Out the back during the lunch break, the kids were enjoying a coconut shy at sets of stumps rolling past, carnival style.
They were having about as much luck as the New Zealand batsmen were at making meaningful contact with their target out in the middle yesterday.
Having lunched at a parlous 83 for six, New Zealand, sent in on a Hobart pitch dubbed the "Incredible Hulk" for its colour, were dismissed for 150 for the second consecutive innings.
And yet, before the rain arrived shortly after the final session began, New Zealand's bowlers showed this has the prospect of a fascinating contest today.
Australia will start at 12 for one, Chris Martin having probably ended Phil Hughes test career for the time being with his third straight cheap dismissal, caught for the third time in a row by Martin Guptill in the slips.
Martin and Trent Boult bowled beautifully, beating the bat frequently with swing and seam. If only the toss had gone the other way.
New Zealand needed that bit of luck, especially after the unsettling news that their most experienced player, Dan Vettori was ruled out by a left hamstring strain, and will be sidelined for up to four weeks.
He will miss some of the HRV Cup for Northern Districts but should be fit for the test against Zimbabwe in late January.
That meant a promotion for Reece Young to No 7, which he didn't take advantage of, and left arm swingman Boult coming in for his debut.
As important as the 106-test veteran Vettori's bowling is for New Zealand, right now they needed his batting. It might not have mattered the way the first two sessions unfolded on Bellerive Oval's jolly green strip.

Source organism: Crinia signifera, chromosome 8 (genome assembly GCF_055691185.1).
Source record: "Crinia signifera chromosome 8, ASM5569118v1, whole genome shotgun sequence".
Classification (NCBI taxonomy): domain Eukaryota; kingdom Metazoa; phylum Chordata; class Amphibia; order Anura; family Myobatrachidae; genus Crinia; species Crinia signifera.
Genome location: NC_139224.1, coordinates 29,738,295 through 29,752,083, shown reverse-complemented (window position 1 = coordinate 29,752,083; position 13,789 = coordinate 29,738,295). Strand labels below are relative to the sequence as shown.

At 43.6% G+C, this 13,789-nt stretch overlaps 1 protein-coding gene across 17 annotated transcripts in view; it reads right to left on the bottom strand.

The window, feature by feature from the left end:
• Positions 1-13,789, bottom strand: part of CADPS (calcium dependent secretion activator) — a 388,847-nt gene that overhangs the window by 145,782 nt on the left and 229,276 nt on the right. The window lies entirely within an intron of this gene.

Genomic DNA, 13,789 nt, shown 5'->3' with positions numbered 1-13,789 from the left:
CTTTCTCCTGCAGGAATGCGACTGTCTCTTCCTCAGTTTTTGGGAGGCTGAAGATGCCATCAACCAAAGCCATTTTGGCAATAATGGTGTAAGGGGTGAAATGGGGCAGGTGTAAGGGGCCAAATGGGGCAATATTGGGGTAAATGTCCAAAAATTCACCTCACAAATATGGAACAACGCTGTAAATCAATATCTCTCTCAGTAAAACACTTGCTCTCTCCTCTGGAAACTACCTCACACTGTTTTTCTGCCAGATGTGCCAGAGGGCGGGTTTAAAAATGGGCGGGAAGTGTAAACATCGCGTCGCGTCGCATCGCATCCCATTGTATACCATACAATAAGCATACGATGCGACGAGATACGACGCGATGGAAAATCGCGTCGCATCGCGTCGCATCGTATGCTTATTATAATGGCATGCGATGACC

"This isn't fair," an Australian writer remarked at lunch, as New Zealand tried to negotiate conditions seamers dream about.
There's no question New Zealand were on a hiding with the Australian seamers often getting unplayable movement.
The batsmen had learnt the mantra about leaving the ball outside the off stump, and yet they might have been better adopting more positive intent in such treacherous conditions.
Instead, three batsman chopped on to their stumps, openers Guptill and Brendon McCullum - having battled more than an hour and a half - got good deliveries; Jesse Ryder may have been unlucky with his lbw verdict, there being a suggestion of an inside edge, even after a look from third umpire Aleem Dar; Kane Williamson touched one down the leg side, and captain Ross Taylor shouldered arms to a ball which jagged back.
He was given out lbw, immediately sought a referral, which failed to save him. Had umpire Asad Rauf initally given him not out, the referral would have gone his way, such are the rules of the decision review system.
It was all over in 45.5 overs of seriously grim viewing.
The one exception over a calamitous three and a half hours was Dean Brownlie. Again. Having made 77 not out and 42 in Brisbane, he showed impressive poise and control in getting to 56. He was strong off his legs and punched hard through the offside, dominating stands of 45 with Doug Bracewell and 41 with Tim Southee.
He was clunked on the back of his helmet from the demanding and accurate Peter Siddle - the pick of the Australian attack, despite James Pattinson claiming his second straight five-wicket haul.
Brownlie, who lasted 114 minutes, reckoned it to be the toughest batting conditions he had encountered.
Would Australia have fared much better? Perhaps, if not by much, although it would have been a searching examination of their technique and temperament.
Today's first two hours, with similar conditions expected, should be compelling, and critical for New Zealand.
Bowl and catch well and they could still be alive by tonight.